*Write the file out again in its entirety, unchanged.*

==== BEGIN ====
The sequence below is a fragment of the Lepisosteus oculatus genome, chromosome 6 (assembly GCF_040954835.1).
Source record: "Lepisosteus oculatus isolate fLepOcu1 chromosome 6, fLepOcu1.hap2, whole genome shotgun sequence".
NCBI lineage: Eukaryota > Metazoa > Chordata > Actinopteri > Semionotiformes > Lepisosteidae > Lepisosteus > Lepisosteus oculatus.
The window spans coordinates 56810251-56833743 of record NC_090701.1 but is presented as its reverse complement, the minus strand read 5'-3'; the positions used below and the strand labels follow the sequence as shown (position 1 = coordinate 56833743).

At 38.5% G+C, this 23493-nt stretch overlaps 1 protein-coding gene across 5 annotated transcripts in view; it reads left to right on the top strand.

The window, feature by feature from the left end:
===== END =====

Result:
The sequence below is a fragment of the Lepisosteus oculatus genome, chromosome 6 (assembly GCF_040954835.1).
Source record: "Lepisosteus oculatus isolate fLepOcu1 chromosome 6, fLepOcu1.hap2, whole genome shotgun sequence".
NCBI lineage: Eukaryota > Metazoa > Chordata > Actinopteri > Semionotiformes > Lepisosteidae > Lepisosteus > Lepisosteus oculatus.
The window spans coordinates 56810251-56833743 of record NC_090701.1 but is presented as its reverse complement, the minus strand read 5'-3'; the positions used below and the strand labels follow the sequence as shown (position 1 = coordinate 56833743).

At 38.5% G+C, this 23493-nt stretch overlaps 1 protein-coding gene across 5 annotated transcripts in view; it reads left to right on the top strand.

The window, feature by feature from the left end: